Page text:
Background: Parenting practices have been shown to have a strong influence on adolescent tobacco use in high-income countries. This study examined whether parenting practices also were associated with tobacco use by middle school students (approximately ages 13-15) in low- and middle-income countries.
Methods: A secondary analysis was performed on data from 106,041 middle school students in 27 countries who participated in the Global School-Based Health Survey conducted between 2003 and 2007.
Results: In nearly all countries, boys and older students were significantly more likely to use tobacco than girls and younger students. In most countries, students who reported a high level of parental understanding or a high level of parental awareness of their children's activities were significantly less likely to use tobacco than other students. The children of parents who used tobacco were significantly more likely to use tobacco than children of non-users. After adjustment for age, sex, and parental tobacco use, the associations between parental understanding and awareness were statistically significant in 16 and 24 countries, respectively, of the 26 countries with parental tobacco use data.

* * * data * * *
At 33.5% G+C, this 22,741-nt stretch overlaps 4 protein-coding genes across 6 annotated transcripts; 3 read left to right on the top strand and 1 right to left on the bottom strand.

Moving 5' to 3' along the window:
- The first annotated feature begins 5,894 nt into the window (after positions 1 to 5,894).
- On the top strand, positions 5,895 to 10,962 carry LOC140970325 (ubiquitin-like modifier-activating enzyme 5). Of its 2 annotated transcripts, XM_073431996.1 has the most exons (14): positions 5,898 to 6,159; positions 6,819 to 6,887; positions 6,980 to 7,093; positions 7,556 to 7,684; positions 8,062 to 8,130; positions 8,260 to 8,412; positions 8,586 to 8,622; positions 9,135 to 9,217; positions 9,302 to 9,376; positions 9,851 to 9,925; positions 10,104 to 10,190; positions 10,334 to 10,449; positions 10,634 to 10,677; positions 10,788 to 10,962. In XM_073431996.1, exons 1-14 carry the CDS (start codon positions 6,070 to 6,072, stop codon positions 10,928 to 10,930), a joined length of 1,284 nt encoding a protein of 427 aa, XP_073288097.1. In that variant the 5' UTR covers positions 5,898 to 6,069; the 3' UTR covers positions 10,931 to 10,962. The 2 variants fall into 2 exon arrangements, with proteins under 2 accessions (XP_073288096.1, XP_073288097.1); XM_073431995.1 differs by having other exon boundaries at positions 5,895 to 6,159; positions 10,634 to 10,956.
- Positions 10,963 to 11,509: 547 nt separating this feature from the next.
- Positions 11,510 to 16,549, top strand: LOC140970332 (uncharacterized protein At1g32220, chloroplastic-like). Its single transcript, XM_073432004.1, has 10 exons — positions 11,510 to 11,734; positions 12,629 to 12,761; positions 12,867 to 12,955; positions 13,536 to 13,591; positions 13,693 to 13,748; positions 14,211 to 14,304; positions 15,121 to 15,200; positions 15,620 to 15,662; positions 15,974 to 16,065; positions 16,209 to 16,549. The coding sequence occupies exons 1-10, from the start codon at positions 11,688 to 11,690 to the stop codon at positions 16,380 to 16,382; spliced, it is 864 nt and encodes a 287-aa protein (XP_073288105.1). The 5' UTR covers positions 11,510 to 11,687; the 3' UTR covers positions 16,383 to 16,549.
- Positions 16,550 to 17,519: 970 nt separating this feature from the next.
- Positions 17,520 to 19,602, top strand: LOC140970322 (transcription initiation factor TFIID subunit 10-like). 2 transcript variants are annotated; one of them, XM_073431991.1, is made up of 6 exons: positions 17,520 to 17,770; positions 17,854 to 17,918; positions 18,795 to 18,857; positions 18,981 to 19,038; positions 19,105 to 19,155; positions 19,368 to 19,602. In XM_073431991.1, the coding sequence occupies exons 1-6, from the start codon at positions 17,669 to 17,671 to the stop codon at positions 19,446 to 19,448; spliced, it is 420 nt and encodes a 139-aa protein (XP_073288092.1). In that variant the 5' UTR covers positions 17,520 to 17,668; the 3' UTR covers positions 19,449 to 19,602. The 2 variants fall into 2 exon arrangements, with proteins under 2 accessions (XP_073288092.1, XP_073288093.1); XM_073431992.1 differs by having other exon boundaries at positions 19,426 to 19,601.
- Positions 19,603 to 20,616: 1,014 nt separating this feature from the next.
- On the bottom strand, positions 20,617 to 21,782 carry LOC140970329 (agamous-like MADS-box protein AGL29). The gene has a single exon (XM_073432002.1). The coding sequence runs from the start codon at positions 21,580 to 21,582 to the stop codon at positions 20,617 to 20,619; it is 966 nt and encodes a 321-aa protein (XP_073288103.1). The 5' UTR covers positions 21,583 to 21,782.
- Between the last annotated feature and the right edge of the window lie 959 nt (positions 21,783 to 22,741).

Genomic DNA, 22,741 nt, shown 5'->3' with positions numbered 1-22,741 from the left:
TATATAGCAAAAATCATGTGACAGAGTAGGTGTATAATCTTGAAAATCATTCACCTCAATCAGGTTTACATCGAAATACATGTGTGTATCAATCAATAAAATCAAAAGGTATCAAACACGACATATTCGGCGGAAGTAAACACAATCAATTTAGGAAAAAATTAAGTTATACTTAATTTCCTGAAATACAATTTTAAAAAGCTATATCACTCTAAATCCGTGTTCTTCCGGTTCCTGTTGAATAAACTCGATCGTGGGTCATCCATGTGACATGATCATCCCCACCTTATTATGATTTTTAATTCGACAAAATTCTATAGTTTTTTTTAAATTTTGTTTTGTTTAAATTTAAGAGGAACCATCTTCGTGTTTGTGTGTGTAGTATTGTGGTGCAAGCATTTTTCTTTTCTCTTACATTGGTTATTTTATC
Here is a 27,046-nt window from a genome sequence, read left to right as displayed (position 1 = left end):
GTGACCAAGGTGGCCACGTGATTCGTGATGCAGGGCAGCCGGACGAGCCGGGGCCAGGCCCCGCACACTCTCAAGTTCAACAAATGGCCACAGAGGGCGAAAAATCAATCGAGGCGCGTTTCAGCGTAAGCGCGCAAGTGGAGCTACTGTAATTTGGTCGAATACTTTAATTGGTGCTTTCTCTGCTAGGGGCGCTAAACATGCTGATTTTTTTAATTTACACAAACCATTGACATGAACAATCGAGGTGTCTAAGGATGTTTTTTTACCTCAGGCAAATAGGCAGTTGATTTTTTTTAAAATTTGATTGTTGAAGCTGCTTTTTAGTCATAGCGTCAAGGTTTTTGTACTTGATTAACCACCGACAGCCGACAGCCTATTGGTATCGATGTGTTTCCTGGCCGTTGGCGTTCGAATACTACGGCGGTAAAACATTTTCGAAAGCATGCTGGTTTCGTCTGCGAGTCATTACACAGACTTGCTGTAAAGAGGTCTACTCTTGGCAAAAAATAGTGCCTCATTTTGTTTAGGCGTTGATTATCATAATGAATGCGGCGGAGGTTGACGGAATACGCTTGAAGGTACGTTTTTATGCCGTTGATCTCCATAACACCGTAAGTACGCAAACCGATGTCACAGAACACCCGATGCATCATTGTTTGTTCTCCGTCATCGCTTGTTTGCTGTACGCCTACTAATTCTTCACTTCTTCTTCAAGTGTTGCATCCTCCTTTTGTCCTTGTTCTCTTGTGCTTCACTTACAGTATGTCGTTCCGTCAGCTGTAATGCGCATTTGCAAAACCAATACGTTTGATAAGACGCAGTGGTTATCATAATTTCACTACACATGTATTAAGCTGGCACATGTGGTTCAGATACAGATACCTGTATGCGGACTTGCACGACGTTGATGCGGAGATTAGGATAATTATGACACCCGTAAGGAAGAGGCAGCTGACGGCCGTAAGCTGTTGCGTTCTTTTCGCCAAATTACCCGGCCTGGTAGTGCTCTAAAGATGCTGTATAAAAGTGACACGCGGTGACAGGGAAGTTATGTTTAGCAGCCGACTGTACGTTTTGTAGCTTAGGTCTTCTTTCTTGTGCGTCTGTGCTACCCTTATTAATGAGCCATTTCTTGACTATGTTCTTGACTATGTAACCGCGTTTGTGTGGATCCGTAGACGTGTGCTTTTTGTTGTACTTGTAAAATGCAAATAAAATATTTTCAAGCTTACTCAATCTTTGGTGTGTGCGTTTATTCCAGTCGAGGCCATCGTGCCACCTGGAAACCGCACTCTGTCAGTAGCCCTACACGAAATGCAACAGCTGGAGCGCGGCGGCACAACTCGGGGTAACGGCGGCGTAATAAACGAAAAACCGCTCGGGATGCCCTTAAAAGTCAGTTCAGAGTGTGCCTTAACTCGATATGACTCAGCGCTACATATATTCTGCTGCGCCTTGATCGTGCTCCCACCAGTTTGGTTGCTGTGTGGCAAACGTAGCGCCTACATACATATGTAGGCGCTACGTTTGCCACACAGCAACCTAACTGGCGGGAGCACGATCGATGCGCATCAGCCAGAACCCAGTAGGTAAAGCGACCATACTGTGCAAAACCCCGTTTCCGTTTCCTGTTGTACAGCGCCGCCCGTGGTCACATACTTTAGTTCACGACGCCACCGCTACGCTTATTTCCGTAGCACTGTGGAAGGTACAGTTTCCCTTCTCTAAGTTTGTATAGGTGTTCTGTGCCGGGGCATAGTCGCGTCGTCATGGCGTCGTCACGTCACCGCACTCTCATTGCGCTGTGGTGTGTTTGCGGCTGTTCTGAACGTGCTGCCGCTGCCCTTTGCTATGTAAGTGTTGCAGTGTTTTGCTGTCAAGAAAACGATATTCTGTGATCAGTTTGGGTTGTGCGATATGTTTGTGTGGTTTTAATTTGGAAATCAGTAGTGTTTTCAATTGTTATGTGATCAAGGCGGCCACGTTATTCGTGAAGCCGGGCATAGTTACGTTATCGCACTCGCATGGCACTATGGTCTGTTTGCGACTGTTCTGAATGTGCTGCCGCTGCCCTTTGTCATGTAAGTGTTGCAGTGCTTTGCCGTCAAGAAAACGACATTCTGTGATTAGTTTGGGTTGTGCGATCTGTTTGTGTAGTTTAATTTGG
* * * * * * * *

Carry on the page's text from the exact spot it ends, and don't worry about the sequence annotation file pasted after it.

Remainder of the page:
Conclusion: This multivariate analysis shows that positive parenting practices are significantly associated with decreased tobacco use among adolescents in low- and middle-income countries, which matches previous findings from high-income countries. Educating parents on the importance of their parenting practices may be an effective component of school-based programs aimed at reducing adolescent tobacco use.
© 2012, American School Health Association.